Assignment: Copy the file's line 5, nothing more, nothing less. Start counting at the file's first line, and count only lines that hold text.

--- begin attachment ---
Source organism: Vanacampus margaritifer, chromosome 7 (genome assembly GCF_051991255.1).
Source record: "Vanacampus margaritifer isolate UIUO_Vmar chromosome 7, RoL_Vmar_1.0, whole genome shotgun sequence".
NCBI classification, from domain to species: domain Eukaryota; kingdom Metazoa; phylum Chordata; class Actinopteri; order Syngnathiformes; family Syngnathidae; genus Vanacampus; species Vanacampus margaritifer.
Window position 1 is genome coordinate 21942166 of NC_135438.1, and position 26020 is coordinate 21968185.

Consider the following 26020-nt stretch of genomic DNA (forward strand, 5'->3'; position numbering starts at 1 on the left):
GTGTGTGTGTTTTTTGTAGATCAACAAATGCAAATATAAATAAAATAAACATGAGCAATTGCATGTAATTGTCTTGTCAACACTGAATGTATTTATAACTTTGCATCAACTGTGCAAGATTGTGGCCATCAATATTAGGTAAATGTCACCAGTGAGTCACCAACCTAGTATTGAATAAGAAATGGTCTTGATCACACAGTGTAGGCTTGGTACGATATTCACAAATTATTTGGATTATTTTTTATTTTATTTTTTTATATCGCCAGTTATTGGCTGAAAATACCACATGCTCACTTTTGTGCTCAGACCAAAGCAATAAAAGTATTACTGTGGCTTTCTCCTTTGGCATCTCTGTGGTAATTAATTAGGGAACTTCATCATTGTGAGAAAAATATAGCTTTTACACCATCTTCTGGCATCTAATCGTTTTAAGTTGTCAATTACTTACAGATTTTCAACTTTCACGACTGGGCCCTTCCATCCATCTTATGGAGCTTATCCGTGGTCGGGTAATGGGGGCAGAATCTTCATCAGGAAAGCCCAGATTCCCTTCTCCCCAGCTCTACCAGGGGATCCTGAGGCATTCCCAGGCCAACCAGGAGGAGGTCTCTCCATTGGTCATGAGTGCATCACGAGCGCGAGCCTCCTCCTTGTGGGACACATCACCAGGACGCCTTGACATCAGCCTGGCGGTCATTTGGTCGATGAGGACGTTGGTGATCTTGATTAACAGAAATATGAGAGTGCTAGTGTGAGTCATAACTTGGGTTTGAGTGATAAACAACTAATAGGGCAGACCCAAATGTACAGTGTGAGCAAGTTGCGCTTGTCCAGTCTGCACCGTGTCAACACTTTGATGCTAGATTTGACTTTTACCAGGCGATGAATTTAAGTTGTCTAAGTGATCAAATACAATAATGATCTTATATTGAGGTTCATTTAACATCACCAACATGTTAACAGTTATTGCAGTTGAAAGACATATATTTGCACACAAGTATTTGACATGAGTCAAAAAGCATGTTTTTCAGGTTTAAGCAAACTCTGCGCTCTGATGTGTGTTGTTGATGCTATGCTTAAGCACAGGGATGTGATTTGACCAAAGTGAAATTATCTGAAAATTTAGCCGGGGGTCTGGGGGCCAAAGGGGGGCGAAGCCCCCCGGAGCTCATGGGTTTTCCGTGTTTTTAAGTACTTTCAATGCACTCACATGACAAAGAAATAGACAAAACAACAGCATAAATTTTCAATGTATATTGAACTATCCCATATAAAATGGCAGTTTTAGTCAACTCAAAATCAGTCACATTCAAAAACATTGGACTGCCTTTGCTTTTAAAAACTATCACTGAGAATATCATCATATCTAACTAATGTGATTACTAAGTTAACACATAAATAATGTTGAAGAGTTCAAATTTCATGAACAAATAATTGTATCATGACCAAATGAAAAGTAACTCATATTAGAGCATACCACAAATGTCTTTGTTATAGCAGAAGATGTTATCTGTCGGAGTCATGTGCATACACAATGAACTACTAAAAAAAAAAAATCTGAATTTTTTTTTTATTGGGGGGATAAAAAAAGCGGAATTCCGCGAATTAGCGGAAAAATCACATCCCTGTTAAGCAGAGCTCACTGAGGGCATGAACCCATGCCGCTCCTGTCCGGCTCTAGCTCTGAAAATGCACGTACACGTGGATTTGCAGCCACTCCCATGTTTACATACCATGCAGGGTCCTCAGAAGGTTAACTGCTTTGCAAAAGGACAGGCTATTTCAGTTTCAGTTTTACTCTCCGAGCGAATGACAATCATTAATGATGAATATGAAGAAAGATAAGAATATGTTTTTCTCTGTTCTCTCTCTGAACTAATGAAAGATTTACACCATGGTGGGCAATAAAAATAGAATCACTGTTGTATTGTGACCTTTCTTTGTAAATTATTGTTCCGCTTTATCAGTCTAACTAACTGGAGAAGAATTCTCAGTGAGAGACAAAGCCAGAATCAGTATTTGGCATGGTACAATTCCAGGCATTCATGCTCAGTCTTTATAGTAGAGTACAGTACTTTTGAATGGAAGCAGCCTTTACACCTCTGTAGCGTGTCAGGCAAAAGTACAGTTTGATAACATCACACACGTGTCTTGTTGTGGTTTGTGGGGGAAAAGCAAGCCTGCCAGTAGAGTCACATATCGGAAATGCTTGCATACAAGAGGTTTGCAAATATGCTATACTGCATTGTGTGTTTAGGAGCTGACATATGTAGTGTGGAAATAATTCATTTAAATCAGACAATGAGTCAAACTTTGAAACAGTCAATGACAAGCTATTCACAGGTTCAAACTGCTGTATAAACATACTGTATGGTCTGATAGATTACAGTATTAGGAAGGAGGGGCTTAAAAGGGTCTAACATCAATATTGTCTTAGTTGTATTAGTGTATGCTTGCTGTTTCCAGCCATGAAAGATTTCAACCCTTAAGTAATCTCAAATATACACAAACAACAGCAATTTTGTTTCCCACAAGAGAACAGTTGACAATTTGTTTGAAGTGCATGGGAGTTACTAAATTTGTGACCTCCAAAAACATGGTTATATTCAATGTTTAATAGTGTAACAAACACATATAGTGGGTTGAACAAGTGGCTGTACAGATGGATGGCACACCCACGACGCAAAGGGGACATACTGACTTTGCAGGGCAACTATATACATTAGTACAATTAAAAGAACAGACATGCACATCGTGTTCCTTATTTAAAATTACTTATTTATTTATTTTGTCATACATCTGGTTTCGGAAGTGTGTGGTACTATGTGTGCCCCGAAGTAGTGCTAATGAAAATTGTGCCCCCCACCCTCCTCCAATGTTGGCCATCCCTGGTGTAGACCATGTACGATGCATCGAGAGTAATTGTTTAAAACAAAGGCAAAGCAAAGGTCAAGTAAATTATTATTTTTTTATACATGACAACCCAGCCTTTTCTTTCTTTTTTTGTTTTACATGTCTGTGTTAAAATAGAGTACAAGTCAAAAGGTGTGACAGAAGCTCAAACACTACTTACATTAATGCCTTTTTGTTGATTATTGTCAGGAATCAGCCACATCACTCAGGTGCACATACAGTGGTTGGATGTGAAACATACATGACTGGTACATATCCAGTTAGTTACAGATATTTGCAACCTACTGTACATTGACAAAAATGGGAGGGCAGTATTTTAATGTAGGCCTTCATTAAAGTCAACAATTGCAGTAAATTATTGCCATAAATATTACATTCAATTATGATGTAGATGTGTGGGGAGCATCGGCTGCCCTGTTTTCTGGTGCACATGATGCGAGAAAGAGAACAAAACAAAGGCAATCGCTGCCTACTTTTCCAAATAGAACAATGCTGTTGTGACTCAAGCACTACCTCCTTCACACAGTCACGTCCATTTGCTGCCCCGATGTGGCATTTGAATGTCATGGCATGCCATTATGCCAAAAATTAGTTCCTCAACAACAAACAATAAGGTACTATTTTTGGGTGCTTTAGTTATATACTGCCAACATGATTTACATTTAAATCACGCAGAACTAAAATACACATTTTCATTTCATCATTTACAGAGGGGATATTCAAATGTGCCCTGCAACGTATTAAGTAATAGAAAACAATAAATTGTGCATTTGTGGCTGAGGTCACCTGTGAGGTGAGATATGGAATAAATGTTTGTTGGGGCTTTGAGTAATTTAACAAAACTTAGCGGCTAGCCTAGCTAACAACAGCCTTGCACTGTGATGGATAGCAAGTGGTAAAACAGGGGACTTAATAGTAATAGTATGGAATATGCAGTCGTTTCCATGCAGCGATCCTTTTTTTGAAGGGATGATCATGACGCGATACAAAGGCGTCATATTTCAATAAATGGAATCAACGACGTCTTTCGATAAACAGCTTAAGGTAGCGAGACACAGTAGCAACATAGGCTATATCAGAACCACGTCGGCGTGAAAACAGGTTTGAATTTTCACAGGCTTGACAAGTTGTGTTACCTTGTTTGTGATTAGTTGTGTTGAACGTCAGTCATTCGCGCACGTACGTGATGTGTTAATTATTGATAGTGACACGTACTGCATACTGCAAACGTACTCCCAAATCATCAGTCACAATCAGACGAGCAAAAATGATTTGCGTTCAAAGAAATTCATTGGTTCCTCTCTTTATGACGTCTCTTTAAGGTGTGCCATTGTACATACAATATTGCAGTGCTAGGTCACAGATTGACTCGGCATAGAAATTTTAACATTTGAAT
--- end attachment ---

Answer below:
Consider the following 26020-nt stretch of genomic DNA (forward strand, 5'->3'; position numbering starts at 1 on the left):